There has to be clear differences to ensure it targets those who have a phone budget only and not entice away potential iPhone with an expensive plan away.

  5. This could be a huge issue for people who travel overseas regularly. Instead of paying extortionate data roaming charges, you can register as a pay as you go customer with a local telecoms provider. This would be particularly true for Internet rather than voice calls as you don’t have a fixed number for internet access and can access your account from multiple places. For voice, people need to call you on a known number.

    If this catches on, established cellphone providers will have to reduce data roaming prices in order to retain those customers.

    In the UK, there are already companies that offer low rates, either PAYG or monthly deals ( no ongoing contract obligation ) to customers who provide their own phone. I see a bright future for this style of operation.

    We’ve had a couple of decades of rapid evolution in mobile phones. In recent years, we have become accustomed to signing up to a contract and changing our phone every year or so, whether we needed to or not and then finance that new phone through higher monthly charges throughout the year.

    I’d much rather buy a phone that I like, pay less each month and keep that phone for a few years.

    1. Nothing prevents Apple from doing that, and they have in fact been doing it in some markets. However, since the iPhone normally retails for north of $500 (and in some countries, up to an equivalent of $1,000 US), such an idea is quite unattractive to consumers.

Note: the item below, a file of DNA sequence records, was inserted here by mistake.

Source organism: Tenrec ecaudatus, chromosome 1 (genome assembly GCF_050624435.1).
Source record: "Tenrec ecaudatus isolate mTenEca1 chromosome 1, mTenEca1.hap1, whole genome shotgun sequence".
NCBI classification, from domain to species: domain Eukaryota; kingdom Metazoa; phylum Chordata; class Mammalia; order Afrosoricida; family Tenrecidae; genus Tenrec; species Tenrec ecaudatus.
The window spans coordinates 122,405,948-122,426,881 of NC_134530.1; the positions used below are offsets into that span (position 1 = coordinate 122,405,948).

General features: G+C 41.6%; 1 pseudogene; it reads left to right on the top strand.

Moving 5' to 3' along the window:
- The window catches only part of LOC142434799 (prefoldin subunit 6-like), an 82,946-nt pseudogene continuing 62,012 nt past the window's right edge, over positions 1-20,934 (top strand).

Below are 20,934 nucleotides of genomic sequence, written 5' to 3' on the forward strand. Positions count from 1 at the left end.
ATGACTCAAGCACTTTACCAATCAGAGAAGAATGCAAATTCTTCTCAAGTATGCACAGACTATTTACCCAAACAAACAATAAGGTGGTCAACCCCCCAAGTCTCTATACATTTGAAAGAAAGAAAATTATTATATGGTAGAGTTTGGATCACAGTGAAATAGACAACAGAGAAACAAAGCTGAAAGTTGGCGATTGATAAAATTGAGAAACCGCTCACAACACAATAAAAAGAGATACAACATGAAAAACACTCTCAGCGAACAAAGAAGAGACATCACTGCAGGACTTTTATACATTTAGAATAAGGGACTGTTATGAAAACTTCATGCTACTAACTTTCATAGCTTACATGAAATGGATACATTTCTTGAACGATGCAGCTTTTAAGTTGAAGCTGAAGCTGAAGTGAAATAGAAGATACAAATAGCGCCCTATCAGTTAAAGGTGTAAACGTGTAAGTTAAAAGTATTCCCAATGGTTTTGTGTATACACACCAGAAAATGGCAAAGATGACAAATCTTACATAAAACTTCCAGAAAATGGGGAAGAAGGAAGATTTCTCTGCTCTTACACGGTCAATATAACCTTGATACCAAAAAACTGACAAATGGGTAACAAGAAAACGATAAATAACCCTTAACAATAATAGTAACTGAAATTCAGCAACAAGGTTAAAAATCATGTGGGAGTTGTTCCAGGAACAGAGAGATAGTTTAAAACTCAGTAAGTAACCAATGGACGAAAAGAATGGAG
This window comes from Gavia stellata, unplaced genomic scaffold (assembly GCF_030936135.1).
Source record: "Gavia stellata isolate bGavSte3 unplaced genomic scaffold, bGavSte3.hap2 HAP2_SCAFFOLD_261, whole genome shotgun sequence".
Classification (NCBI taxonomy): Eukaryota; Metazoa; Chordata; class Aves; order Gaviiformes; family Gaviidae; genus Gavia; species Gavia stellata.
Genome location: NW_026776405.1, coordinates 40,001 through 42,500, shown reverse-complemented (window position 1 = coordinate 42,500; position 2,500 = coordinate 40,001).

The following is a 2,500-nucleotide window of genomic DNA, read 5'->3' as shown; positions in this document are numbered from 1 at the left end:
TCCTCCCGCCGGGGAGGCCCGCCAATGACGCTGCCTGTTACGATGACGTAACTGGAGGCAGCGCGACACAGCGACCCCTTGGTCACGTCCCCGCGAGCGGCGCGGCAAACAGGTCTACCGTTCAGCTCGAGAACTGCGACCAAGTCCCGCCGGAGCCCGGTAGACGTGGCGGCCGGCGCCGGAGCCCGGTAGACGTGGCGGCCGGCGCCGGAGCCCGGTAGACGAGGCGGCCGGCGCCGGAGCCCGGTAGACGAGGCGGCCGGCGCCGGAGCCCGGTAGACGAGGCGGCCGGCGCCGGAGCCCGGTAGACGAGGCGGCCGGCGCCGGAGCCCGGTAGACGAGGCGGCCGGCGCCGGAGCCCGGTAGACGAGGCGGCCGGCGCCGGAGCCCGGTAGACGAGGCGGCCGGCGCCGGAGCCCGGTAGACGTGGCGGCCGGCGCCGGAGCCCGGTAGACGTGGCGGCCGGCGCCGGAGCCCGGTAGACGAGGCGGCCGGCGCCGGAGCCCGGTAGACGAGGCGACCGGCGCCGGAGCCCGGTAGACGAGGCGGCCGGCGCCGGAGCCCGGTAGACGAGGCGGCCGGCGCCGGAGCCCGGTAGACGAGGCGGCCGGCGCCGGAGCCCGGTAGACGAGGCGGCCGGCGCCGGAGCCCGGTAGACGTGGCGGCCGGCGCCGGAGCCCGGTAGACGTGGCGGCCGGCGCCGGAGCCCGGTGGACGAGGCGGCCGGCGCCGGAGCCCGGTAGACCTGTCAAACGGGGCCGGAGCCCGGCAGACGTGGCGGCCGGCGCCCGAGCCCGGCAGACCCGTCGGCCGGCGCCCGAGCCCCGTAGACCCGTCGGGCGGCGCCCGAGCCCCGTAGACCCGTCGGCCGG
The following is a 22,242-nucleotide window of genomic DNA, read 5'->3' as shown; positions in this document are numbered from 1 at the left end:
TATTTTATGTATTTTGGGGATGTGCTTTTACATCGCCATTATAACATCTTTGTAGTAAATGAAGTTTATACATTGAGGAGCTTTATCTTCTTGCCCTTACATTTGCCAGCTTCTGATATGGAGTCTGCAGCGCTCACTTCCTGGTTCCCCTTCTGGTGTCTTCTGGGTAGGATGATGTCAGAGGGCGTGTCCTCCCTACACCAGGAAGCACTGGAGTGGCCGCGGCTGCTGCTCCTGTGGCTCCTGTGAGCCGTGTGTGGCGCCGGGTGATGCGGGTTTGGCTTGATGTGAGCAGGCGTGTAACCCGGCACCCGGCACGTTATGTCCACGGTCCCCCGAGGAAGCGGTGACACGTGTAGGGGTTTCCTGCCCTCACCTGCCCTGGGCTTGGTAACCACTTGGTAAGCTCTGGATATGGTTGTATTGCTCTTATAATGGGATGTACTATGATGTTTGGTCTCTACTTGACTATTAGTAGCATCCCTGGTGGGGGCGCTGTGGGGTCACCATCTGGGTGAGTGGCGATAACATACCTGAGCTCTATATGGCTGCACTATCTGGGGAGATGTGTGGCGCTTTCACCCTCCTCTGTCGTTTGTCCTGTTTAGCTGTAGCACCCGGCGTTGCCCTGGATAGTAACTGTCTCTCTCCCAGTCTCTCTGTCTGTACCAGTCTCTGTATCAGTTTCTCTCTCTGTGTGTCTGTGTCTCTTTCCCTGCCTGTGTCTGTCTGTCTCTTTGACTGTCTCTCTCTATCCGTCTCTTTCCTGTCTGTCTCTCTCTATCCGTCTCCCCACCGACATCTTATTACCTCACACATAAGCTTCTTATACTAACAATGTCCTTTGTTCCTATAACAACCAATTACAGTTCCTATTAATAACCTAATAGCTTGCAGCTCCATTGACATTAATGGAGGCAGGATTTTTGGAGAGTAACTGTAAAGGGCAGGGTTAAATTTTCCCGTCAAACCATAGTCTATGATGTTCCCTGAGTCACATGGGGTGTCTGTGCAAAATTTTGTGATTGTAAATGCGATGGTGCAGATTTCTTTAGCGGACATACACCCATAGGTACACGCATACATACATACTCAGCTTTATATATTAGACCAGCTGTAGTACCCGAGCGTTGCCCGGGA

The question is whether this roumored phone is a smart- or a dumbphone (i.e. whether it focuses on smartphone features or not). I have a cheap (free with plan) Sony Ericsson that has G-mail and Google Maps (downloaded from Google), an Opera web browser, Walkman media player, a camera (that shoots video), plus many other “smartphone”-like features, but it is essentially a dumbphone, as it doesn’t require data plan and it doesn’t really encourage you to use any of those features. If this mini-iPhone ends up like that, it has the potential to kill the dumbphone market. If it ends up being a cheaper iPhone (with emphasis on apps and data), the appeal will likely be more limited and cannibalisation may occur.

      1. £600 unsubsidised iPhones direct from Apple seem to be selling well enough in the UK. We bought two and can run them on a far cheaper plan that the subsidised 3Gs we had before. Also, swapping the SIM card when travelling between countries saves a bundle on roaming charges from a single provider

  6. apple going for the jugular, I like it! so this is that cheaper world phone we were hearing so many rumors about last year. it makes sense.. like a smaller version of the 3GS without the retina display, along with an improved UI that moves things out of the way that aren’t necessary. I think it will be great for cash strapped people, third world nations, and girls who don’t care much about the apps or performance but still want a great (slim) phone. I have a feeling it will be ‘delayed’ at least a couple months from the iPhone 5 launch though 😉

  7. @ chris f
    “third world nations and girls who don’t care much about app or performance” How about just millions of ‘guys’ and first world nations who just needs a phone that combines an Ipod? Not everyone has a compelling reason to have apps on their phone.